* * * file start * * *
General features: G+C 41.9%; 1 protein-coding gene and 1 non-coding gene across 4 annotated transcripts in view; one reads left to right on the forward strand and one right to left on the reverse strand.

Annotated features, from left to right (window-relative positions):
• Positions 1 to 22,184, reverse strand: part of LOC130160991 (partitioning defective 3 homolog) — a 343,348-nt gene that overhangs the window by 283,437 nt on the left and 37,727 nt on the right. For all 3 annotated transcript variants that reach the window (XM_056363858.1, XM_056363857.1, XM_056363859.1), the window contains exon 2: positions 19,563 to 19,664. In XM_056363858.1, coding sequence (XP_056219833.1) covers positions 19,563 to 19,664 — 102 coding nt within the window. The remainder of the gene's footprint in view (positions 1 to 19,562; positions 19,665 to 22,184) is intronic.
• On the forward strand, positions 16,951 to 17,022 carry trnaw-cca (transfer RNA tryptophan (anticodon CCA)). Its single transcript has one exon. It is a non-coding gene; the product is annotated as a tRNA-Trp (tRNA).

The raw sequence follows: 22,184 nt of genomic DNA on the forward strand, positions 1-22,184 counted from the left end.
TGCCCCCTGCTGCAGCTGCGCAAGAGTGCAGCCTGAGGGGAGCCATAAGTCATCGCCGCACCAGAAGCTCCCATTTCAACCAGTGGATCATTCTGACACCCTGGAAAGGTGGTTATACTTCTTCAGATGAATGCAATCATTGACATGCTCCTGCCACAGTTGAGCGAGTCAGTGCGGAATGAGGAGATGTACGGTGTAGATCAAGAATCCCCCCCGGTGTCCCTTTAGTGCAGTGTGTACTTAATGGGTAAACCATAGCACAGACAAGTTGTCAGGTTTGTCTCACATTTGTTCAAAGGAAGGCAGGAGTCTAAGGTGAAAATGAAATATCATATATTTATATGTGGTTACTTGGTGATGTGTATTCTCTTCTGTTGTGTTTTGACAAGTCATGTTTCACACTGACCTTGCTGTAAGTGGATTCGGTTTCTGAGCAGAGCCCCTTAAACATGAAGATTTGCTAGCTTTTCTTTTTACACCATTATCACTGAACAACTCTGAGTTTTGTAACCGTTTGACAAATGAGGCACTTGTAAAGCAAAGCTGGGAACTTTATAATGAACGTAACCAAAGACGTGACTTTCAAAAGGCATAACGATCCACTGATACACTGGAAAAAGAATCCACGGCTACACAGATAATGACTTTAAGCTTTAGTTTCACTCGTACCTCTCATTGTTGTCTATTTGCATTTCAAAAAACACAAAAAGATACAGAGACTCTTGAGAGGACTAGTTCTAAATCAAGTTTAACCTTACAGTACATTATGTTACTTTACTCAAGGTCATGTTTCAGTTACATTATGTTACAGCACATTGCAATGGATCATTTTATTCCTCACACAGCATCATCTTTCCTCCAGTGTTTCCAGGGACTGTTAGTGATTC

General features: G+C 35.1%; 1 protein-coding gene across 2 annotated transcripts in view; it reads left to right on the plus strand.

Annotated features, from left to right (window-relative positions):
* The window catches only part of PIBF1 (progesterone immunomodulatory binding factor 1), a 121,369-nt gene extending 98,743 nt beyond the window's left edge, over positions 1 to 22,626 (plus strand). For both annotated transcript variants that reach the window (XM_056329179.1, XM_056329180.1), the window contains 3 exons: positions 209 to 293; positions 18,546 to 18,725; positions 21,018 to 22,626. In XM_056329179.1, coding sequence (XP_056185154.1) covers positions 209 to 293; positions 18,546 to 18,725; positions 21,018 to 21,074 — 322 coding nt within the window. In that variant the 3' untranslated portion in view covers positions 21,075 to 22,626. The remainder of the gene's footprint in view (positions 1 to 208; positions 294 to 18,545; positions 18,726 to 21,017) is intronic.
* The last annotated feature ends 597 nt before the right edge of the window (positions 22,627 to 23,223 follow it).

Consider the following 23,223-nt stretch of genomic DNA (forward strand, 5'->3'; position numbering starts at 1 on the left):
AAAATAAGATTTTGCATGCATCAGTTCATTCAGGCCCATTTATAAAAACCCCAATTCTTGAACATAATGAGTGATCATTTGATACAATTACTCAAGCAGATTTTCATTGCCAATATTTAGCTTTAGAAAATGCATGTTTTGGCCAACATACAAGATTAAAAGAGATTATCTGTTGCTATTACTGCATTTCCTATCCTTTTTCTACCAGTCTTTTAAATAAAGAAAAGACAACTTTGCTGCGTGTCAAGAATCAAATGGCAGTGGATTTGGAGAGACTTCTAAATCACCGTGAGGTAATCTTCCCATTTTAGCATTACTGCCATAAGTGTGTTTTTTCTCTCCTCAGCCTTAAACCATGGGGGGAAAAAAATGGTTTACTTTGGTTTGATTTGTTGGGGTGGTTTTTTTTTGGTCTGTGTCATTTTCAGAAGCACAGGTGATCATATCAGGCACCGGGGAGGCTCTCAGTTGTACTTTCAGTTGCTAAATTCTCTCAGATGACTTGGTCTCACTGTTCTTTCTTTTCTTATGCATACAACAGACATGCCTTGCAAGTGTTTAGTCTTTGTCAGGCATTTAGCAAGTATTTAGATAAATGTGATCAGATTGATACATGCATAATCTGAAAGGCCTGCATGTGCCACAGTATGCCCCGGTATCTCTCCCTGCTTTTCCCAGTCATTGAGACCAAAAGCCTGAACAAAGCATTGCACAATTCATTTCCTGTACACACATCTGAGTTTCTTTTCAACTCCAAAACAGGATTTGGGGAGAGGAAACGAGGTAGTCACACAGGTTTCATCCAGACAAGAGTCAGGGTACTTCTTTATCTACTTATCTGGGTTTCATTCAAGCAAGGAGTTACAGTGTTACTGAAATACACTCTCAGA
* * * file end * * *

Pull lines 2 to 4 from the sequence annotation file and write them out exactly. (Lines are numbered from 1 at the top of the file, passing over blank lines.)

Annotated features, from left to right (window-relative positions):
• Positions 1 to 22,184, reverse strand: part of LOC130160991 (partitioning defective 3 homolog) — a 343,348-nt gene that overhangs the window by 283,437 nt on the left and 37,727 nt on the right. For all 3 annotated transcript variants that reach the window (XM_056363858.1, XM_056363857.1, XM_056363859.1), the window contains exon 2: positions 19,563 to 19,664. In XM_056363858.1, coding sequence (XP_056219833.1) covers positions 19,563 to 19,664 — 102 coding nt within the window. The remainder of the gene's footprint in view (positions 1 to 19,562; positions 19,665 to 22,184) is intronic.
• On the forward strand, positions 16,951 to 17,022 carry trnaw-cca (transfer RNA tryptophan (anticodon CCA)). Its single transcript has one exon. It is a non-coding gene; the product is annotated as a tRNA-Trp (tRNA).